A butterfly emerges from its cocoon. No butterfly can change this outcome.

There is a tension between these two forces. Contingency is a random process. Yes – the future depends on the past, that past is full of ‘historical accidents’. All possible outcomes are rooted in random events. Inevitabilities, on the other hand, are non-random. They have a direction and impose limits on what is possible and what is not. This tension between random and non-random not only affects the course of our own lives, but also that of evolution itself. As a historical process, evolution should be subject to contingency. But we also know that evolution follows certain rules and laws – like natural selection. So how do these two forces play out in nature? To what extent is evolution random? This might look like a simple question, but it has divided some biologists deeply.

Contingency

One of the most passionate advocates for a contingent view of evolution was Stephen Jay Gould. In his book Wonderful Life he describes a famous thought experiment, where he imagines what would have happened if the asteroid that struck the earth 65 million years ago had missed it instead. The asteroid impact lead to the extinction of thousands of plants and animals, including all large dinosaurs. If the asteroid had flown by our planet, dinosaurs could have continued their rule over the earth. Mammals would never have flourished like they did after the original catastrophe. Perhaps they would have remained small and nocturnal creatures, destined to scrape by in a reptilian world. Gould thinks it is unlikely that humans, or human-like intelligence, would ever evolve in this alternate reality.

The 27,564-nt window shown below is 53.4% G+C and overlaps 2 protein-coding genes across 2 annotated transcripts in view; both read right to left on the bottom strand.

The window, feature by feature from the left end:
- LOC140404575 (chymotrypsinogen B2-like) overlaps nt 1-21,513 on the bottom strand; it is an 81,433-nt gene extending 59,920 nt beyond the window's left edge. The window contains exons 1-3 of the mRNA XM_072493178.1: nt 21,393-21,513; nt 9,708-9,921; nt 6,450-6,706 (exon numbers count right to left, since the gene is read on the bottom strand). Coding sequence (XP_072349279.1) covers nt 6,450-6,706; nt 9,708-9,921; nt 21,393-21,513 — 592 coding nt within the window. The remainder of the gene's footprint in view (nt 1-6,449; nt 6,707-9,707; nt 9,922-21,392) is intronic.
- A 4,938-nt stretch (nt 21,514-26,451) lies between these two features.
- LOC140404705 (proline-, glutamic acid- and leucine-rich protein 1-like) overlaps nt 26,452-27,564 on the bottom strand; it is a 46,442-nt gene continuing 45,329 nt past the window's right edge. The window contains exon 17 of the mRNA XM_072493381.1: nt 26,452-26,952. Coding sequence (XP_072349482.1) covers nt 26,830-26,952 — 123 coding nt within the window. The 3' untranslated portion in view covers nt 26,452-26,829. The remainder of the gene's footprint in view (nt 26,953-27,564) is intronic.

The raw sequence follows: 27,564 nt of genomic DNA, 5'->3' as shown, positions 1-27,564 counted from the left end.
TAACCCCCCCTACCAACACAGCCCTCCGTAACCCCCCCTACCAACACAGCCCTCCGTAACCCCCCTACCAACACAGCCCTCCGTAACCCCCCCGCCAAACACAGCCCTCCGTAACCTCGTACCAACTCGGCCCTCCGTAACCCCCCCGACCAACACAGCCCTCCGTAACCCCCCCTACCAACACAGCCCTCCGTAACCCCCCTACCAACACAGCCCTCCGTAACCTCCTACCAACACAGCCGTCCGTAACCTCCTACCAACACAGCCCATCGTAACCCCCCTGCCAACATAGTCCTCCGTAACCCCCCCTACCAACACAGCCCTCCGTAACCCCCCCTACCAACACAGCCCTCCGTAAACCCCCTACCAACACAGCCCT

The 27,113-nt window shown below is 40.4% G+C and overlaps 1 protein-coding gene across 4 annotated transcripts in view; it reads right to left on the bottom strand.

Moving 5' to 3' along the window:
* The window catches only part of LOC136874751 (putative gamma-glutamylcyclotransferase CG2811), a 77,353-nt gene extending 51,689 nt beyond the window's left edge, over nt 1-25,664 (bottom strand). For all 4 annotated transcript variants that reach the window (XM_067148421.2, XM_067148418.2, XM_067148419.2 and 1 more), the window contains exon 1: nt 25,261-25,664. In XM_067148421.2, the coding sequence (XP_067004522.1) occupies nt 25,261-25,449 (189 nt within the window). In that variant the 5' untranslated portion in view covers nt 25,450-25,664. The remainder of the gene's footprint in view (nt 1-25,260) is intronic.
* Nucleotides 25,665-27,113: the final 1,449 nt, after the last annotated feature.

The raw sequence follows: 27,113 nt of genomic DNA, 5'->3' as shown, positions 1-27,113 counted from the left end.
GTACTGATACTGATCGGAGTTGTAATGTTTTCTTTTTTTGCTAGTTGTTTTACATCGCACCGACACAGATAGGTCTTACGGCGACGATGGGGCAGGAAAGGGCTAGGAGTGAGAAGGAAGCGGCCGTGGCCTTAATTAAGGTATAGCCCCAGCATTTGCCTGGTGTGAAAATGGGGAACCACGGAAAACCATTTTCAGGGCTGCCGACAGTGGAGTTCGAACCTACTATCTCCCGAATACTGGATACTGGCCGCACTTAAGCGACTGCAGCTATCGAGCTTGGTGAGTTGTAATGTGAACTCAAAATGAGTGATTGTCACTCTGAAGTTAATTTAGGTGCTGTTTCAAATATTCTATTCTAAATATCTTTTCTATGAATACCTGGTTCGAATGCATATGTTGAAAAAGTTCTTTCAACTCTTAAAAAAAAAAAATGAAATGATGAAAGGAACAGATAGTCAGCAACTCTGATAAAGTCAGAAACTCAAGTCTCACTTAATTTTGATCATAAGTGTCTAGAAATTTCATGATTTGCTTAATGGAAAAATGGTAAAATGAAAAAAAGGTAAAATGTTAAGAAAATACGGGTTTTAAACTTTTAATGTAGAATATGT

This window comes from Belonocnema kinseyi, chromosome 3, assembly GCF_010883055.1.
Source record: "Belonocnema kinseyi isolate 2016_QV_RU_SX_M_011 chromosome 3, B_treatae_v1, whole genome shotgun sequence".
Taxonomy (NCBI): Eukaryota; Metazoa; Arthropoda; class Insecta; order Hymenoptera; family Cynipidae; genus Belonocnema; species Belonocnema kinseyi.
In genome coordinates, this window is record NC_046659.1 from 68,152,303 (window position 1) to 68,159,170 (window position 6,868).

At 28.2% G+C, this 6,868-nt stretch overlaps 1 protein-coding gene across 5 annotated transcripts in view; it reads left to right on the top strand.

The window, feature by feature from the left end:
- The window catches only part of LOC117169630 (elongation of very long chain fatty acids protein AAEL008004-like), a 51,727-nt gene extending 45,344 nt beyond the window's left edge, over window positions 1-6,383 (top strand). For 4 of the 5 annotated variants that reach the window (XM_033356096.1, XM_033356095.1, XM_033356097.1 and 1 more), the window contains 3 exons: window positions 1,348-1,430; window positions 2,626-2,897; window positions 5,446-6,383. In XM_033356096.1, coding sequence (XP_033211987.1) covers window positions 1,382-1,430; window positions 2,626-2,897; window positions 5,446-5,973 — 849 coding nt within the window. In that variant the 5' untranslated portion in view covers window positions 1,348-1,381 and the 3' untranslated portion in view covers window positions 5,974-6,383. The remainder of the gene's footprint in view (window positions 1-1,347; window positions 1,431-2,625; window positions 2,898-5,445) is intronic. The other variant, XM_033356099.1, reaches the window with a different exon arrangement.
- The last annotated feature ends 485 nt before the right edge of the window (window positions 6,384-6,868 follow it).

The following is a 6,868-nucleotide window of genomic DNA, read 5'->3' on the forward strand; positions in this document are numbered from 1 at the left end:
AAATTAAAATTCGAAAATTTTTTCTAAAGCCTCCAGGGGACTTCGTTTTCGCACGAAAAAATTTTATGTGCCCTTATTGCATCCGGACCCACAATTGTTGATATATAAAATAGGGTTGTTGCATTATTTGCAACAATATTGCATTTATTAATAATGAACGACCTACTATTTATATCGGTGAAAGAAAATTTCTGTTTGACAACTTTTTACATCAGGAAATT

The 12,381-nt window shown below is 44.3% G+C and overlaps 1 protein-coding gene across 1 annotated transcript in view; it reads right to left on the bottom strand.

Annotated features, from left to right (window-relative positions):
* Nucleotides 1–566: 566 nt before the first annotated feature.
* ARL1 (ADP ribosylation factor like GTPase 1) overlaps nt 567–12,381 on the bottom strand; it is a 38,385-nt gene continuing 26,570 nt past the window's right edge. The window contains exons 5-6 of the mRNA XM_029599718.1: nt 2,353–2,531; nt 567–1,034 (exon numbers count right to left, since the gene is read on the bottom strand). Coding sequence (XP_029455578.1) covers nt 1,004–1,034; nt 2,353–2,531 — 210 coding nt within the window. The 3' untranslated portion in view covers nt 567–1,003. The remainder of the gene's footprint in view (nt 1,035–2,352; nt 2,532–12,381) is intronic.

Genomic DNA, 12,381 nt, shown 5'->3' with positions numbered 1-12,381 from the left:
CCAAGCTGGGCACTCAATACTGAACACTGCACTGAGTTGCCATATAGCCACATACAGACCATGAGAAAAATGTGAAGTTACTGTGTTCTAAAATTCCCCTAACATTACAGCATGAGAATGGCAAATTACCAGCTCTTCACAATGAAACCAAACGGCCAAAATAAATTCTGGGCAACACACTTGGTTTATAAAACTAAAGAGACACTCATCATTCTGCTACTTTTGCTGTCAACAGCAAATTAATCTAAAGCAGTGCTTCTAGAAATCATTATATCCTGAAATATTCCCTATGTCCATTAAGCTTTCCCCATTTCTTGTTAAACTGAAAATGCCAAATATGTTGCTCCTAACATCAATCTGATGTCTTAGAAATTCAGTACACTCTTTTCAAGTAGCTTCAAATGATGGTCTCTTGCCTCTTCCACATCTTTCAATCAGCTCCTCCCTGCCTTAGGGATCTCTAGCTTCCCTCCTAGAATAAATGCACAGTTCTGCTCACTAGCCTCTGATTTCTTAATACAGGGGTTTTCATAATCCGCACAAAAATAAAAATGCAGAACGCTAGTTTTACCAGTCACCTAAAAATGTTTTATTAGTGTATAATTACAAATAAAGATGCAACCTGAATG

Devastating asteroids are historical events that are not part of any theory of evolution. Still such events have the power to change evolution’s course. Even the simplest mutation in a gene is historical event, because they are unpredictable and not predetermined. While biologists may now know some of the laws and forces that drive evolution, historical contingency prevents them from predicting its future. A biologist studying sauropods (‘long-neck dinosaurs’) 66 million years ago could never suspect that these successful, lumbering giants would become extinct one million years later for example. Just a small change in life’s history is enough change the world into one that is very different from the one we see today. Gould said this best himself:

We came this close (put your thumb about a millimetre away from your index finger), thousands and thousands of times, to erasure by the veering of history down another sensible channel. Replay the tape of evolution a million times from a Burgess beginning, and I doubt that anything like Homo Sapiens would ever evolve again. It is, indeed, a wonderful life.